J has taken interest in learning about the phases of water. This also correlates well with our unusually late wintery weather. Sorry, despite the everyday fascination we've had with ice for the past three weeks, we don't have pictures of the fun yet (if I get them, I'll update this post).
Have your child help you fill ice trays with water. Wait a day. Have your child accompany you to the freezer to check on the water. Whoa! What happened? Where did the water go? What is in its place?
How does the ice feel on your skin?
If you have an icy patch in your area (it's unusual here, but I found a few this morning), have your child slowly walk across it with your assistance. Ask him/her what is different about walking on the sidewalk without ice versus walking on the ice on the sidewalk. I've also stuck an ice cube on the ground and held J on top of it, and we went "ice skating" around our kitchen linoleum.
How long does it take for an ice cube to melt? What happens as it melts? What does the ice cube turn into?
What happens to room temperature tap water when you add an ice cube or two or three? How long does it take for the ice to disappear? If you're advanced (and have a more patient kid than mine), take the temperature of the water before and after the addition of ice. If you want to be really nerdy like us, take multiple temperature readings and plot the results.
*Note, snow also works as a solid form of water. We were close to getting snow this past weekend, but the moisture stayed in the ocean. However, J's face sums up how we feel about the cold (let alone the fake snow behind him).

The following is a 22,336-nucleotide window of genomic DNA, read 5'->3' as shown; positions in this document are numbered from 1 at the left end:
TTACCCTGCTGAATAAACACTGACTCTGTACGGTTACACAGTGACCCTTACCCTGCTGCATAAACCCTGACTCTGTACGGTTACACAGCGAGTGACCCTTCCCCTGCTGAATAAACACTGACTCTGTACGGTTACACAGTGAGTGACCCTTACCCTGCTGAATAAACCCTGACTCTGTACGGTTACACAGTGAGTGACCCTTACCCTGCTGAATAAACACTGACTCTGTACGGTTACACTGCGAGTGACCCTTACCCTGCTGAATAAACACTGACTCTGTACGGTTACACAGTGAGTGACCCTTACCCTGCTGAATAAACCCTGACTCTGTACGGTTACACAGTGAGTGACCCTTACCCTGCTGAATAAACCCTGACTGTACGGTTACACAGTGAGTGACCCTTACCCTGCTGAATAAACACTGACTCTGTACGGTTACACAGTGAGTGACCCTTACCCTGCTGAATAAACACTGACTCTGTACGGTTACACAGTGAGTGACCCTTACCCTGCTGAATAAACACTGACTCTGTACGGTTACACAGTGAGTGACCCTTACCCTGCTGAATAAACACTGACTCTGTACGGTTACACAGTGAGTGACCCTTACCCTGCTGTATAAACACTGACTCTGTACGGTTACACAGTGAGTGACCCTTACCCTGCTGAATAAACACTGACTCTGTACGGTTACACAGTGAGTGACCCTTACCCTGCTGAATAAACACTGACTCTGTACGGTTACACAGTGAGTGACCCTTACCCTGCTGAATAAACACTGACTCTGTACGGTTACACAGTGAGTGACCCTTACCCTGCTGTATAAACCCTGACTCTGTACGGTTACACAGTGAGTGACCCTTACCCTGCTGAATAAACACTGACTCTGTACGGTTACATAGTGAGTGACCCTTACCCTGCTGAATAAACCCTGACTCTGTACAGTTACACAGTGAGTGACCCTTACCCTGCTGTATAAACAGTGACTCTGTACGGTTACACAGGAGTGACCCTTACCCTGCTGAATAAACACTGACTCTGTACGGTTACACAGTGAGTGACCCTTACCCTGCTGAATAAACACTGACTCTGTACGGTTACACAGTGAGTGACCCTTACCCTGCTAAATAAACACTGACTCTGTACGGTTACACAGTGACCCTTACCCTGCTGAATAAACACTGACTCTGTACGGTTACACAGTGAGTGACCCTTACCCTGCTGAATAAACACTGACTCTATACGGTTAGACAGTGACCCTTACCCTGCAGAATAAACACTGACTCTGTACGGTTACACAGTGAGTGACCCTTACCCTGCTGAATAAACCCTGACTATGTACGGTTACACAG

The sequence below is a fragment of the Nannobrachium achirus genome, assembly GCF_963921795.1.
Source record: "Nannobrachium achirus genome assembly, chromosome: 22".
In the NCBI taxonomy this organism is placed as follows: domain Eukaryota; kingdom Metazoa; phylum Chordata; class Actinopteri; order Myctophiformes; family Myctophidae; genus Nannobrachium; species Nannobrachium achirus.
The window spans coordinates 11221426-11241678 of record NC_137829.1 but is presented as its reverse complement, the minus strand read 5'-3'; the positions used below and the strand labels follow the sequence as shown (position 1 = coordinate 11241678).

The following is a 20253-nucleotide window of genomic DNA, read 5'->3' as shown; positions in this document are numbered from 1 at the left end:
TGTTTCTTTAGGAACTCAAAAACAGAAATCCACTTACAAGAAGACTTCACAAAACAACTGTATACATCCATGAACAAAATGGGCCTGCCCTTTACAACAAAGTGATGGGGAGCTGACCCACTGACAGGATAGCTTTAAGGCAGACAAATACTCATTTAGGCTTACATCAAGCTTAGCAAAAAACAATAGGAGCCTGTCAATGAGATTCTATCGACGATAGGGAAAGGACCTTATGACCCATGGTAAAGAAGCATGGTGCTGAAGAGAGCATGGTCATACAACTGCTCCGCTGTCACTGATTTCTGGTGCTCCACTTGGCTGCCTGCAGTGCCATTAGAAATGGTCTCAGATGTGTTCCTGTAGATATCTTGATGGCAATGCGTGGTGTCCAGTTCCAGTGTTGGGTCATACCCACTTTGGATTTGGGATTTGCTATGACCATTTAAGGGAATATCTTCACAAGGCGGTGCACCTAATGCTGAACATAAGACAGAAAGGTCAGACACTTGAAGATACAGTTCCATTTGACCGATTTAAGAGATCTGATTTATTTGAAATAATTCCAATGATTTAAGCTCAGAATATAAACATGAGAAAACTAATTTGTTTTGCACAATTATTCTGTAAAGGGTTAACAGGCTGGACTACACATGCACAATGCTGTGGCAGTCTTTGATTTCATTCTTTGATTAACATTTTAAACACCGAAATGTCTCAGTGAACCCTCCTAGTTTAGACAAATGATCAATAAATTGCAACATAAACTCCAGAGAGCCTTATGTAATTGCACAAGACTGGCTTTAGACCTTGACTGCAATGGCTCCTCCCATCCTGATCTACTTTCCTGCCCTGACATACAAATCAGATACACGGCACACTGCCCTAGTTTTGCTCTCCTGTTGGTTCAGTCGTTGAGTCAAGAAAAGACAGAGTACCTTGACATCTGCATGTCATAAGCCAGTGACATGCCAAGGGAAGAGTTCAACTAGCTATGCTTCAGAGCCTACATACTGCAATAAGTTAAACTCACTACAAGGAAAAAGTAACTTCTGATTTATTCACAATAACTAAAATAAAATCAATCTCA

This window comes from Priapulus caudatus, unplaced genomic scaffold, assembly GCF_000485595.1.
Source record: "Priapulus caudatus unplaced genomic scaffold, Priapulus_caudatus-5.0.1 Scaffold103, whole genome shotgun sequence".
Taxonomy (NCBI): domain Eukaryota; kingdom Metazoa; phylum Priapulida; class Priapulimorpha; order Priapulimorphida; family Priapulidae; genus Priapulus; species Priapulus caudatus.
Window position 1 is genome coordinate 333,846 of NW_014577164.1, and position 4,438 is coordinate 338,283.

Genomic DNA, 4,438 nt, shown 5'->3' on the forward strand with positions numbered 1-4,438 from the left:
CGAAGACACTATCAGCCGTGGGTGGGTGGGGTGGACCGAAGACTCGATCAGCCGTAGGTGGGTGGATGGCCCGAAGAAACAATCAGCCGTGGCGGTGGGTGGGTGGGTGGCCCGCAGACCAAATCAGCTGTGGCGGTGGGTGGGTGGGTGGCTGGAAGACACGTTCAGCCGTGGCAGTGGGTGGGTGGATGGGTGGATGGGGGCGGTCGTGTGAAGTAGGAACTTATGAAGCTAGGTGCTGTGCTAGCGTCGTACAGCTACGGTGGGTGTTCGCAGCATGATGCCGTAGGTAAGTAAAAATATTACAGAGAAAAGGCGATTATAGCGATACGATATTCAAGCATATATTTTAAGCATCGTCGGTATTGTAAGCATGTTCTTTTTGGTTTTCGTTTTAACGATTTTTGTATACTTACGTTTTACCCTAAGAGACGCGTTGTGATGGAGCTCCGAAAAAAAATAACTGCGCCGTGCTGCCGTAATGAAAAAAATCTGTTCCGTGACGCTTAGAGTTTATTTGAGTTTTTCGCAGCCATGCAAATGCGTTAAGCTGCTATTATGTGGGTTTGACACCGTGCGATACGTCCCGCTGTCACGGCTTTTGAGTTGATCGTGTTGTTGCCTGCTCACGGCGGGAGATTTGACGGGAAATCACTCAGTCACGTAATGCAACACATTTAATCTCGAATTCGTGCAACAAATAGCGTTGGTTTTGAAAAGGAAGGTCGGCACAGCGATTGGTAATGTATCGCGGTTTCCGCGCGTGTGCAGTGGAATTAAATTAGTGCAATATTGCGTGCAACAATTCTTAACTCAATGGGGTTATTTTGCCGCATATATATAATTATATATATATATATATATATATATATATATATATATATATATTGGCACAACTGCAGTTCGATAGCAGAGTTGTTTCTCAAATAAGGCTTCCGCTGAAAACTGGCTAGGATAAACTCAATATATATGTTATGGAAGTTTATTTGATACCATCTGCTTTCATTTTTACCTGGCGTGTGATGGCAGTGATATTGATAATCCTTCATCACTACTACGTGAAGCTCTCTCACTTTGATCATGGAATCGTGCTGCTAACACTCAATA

We have the liquid part of water down! (see Puddle Jumping)
When it stops raining, what happens to all of the puddles? This has been J's biggest concern this week.
Why can't you see vapor?
Fill a bucket with water and measure the contents daily. Of course, include your child in the measuring process. Keep track of your evaporation progress. Make a nifty graph to show off your results.
Other People's Phases of Water Experiments**:
Preschool Rainbow suggests adding food coloring to the water pre-freezing. Then let the toddlers play with the bags of ice/water as they melt during the day.
Parenting Science has a few more ideas for ice experiments, including test ice melting in the shade vs. the sun.
Science for Preschoolers has an experiment about creating rain using a frozen mirror and a kettle.
Suite101 suggests comparing 5 inches of snow to 5 inches of rain. Are they equal? Why not?
**Note, I haven't tried these yet, but am bookmarking for a less hectic time in our lives.